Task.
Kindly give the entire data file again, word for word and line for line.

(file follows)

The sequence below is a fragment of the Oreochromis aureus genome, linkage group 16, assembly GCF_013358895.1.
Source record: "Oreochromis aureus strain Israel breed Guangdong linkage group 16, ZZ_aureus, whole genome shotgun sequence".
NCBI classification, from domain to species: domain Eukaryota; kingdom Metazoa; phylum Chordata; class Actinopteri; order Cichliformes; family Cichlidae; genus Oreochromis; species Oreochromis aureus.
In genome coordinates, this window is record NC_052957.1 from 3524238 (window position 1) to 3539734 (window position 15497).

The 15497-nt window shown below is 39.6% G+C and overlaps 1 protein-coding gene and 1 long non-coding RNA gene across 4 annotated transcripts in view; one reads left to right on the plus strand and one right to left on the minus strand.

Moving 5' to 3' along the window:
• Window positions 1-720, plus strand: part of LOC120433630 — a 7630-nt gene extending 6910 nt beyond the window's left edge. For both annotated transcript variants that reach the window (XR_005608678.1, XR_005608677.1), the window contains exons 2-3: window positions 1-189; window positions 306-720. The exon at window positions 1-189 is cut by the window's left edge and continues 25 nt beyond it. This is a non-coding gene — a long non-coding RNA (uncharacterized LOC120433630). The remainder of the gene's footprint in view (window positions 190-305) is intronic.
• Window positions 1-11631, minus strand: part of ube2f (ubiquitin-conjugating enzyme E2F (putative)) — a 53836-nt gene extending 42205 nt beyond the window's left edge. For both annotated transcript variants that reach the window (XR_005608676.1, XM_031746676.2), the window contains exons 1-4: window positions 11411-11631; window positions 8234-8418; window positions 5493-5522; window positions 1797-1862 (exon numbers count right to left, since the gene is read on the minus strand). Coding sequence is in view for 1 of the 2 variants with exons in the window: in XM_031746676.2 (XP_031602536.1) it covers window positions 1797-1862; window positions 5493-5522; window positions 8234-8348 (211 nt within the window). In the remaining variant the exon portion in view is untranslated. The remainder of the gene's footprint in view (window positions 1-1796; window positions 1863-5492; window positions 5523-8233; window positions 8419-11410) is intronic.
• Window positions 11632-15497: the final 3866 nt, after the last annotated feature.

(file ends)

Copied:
The sequence below is a fragment of the Oreochromis aureus genome, linkage group 16, assembly GCF_013358895.1.
Source record: "Oreochromis aureus strain Israel breed Guangdong linkage group 16, ZZ_aureus, whole genome shotgun sequence".
NCBI classification, from domain to species: domain Eukaryota; kingdom Metazoa; phylum Chordata; class Actinopteri; order Cichliformes; family Cichlidae; genus Oreochromis; species Oreochromis aureus.
In genome coordinates, this window is record NC_052957.1 from 3524238 (window position 1) to 3539734 (window position 15497).

The 15497-nt window shown below is 39.6% G+C and overlaps 1 protein-coding gene and 1 long non-coding RNA gene across 4 annotated transcripts in view; one reads left to right on the plus strand and one right to left on the minus strand.

Moving 5' to 3' along the window:
• Window positions 1-720, plus strand: part of LOC120433630 — a 7630-nt gene extending 6910 nt beyond the window's left edge. For both annotated transcript variants that reach the window (XR_005608678.1, XR_005608677.1), the window contains exons 2-3: window positions 1-189; window positions 306-720. The exon at window positions 1-189 is cut by the window's left edge and continues 25 nt beyond it. This is a non-coding gene — a long non-coding RNA (uncharacterized LOC120433630). The remainder of the gene's footprint in view (window positions 190-305) is intronic.
• Window positions 1-11631, minus strand: part of ube2f (ubiquitin-conjugating enzyme E2F (putative)) — a 53836-nt gene extending 42205 nt beyond the window's left edge. For both annotated transcript variants that reach the window (XR_005608676.1, XM_031746676.2), the window contains exons 1-4: window positions 11411-11631; window positions 8234-8418; window positions 5493-5522; window positions 1797-1862 (exon numbers count right to left, since the gene is read on the minus strand). Coding sequence is in view for 1 of the 2 variants with exons in the window: in XM_031746676.2 (XP_031602536.1) it covers window positions 1797-1862; window positions 5493-5522; window positions 8234-8348 (211 nt within the window). In the remaining variant the exon portion in view is untranslated. The remainder of the gene's footprint in view (window positions 1-1796; window positions 1863-5492; window positions 5523-8233; window positions 8419-11410) is intronic.
• Window positions 11632-15497: the final 3866 nt, after the last annotated feature.